David Millar: Stylemeister
Cycling is a sport steeped in the tradition of style. There’s no denying it. From the days of miners and farmers escaping the hardships of a life spent toiling in harsh and filthy conditions either under or above ground, through Coppi and his Cosa Nostra-esque garb and swagger, Merckx and De Vlaeminck’s 70s sideburns, to Cipo and his many hits and misses both on and off the bike, there have always been riders who just look the part. I don’t hesitate to add David Millar’s name to that list as a modern day doyen of cycling style.
While we’re all wrapped up in farewells and handing out plaudits, let’s not forget that the curtain is about to be lowered on the long and storied, some may say sullied, career of this polarising British rider. Yes, we all know what he did. We have either accepted it and re-accepted him, or possibly still hold him in contempt. To me, he was always a classy Pro with a fluid riding style, a constant time trial threat, a worthy wearer of the Maillot Jaune and Maglia Rosa, a multiple stage winner in all three Grand Tours. Nothing more, nothing less. Not a fan, more an observer and moderate admirer.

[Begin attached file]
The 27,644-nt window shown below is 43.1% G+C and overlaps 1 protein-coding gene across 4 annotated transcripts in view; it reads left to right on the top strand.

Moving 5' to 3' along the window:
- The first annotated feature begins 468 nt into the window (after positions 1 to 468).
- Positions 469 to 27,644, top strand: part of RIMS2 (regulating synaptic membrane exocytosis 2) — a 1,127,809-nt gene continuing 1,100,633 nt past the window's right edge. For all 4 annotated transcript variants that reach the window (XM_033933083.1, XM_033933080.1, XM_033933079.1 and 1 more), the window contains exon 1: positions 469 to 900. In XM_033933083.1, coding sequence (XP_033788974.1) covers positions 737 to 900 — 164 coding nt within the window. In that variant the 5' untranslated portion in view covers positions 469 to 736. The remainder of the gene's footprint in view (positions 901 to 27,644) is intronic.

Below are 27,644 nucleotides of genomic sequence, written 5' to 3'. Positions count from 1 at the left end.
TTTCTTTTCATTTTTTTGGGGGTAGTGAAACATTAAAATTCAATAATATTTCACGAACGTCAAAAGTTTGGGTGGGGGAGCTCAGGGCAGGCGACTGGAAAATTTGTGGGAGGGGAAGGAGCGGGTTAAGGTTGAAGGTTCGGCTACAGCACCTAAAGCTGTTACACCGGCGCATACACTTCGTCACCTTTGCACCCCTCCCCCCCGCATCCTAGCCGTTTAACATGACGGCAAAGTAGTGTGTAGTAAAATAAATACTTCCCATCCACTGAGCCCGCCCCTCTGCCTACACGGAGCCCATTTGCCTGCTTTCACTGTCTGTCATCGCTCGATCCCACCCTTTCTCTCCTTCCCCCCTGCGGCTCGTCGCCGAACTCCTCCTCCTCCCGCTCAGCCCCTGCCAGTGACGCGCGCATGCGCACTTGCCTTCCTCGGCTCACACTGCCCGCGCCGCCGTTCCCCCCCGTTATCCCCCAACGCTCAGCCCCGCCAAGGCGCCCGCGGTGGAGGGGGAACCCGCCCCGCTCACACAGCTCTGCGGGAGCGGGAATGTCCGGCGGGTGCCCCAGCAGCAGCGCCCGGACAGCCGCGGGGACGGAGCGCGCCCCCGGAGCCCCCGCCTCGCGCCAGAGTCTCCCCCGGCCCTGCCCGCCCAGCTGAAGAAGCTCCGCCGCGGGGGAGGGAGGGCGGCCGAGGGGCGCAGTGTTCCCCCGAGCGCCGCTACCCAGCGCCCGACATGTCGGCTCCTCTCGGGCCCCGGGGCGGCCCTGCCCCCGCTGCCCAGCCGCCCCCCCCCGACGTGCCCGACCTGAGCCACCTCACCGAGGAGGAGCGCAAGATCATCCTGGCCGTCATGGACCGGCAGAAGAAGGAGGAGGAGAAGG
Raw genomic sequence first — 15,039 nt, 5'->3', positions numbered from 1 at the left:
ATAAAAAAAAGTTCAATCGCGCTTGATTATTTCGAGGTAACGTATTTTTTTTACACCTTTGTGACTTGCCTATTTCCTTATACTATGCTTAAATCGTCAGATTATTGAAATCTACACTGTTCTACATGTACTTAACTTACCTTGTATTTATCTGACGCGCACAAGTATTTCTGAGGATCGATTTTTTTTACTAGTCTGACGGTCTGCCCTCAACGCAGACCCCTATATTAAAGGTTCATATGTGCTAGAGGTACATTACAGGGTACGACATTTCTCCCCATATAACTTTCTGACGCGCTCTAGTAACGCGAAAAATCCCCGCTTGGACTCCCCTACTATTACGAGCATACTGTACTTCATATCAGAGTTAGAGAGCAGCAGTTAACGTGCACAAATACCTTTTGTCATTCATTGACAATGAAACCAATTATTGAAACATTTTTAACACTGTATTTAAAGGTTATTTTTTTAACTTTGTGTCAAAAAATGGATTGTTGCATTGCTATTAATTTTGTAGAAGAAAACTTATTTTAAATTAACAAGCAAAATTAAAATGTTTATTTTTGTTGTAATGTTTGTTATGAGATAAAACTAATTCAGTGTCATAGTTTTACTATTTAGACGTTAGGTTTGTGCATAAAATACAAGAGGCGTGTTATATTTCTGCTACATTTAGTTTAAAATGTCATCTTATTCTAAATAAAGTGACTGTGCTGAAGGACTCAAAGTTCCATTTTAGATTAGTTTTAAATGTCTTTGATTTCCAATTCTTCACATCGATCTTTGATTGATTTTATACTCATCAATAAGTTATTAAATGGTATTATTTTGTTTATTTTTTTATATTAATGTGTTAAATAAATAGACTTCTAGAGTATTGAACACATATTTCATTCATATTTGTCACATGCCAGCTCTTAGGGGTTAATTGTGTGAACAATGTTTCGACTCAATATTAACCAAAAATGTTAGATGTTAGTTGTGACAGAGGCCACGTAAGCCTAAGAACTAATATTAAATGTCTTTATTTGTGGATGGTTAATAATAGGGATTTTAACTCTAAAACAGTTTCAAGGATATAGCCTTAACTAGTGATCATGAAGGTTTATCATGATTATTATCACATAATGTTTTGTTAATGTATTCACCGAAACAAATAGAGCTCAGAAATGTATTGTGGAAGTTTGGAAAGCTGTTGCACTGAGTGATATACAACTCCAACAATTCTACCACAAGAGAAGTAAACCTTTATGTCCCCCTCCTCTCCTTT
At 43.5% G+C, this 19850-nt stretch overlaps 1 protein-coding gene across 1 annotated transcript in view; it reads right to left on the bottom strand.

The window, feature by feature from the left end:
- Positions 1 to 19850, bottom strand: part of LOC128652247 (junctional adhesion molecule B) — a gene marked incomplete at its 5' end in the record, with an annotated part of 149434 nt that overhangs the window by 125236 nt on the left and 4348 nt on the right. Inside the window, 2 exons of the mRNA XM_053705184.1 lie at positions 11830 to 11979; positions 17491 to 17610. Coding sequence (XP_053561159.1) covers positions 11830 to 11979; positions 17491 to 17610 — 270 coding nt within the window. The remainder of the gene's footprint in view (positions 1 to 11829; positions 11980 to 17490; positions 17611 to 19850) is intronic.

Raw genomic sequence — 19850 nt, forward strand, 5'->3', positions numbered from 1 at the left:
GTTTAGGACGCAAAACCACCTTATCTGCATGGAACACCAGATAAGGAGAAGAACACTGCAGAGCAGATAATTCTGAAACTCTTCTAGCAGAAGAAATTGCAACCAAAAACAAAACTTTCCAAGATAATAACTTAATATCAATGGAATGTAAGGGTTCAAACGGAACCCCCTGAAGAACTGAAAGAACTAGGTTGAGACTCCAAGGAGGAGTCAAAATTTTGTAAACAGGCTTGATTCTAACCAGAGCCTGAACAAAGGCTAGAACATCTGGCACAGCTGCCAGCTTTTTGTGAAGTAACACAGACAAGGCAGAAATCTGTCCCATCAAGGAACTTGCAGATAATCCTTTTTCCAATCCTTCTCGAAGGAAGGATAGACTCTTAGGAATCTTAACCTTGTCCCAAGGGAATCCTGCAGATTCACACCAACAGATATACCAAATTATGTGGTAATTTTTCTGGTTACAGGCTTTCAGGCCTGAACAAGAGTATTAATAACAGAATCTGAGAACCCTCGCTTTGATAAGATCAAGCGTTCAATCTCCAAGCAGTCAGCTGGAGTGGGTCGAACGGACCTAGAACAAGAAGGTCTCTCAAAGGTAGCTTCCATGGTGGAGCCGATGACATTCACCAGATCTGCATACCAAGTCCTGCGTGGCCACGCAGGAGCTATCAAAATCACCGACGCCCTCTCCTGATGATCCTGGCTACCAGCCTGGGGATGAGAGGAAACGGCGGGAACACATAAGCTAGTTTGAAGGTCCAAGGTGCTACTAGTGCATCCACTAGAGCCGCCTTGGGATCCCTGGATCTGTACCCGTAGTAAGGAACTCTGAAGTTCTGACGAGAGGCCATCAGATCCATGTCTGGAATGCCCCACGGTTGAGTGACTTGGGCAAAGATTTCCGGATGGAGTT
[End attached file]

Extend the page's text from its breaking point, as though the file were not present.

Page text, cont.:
Off the bike, however, Millar’s style is something I’m definitely a fan of. Maybe it’s because of his inherent Britishness that enables him to pull off the array of casual, smart, almost foppish looks which he does so well. Crisp collared shirts, tailored suits, pastel polos, smart shoes, just the right balance between ostentatious and sensible accessories. In the peloton, you could usually rely on him to be largely Rule compliant (and even if he wasn’t, he’d somehow manage to get a pass with ease). Being a tall and thin guy myself, his dress sense and attention to detail is not the worst template to work from. Especially as I’ll never pedal a bike as well as he did.
I think cycling has always had a tradition of being a bit dapper, especially back in the day. Fausto Coppi, Jacques Anquetil and that older generation were renowned for being suave and sophisticated gentlemen off the bike–that’s something I was enchanted by. They always looked so cool. Cycling is based so much on form, on aesthetics, on class–the way you carry yourself on the bike, the sort of technique you have.
David Millar via
Chapeau Mr Millar.
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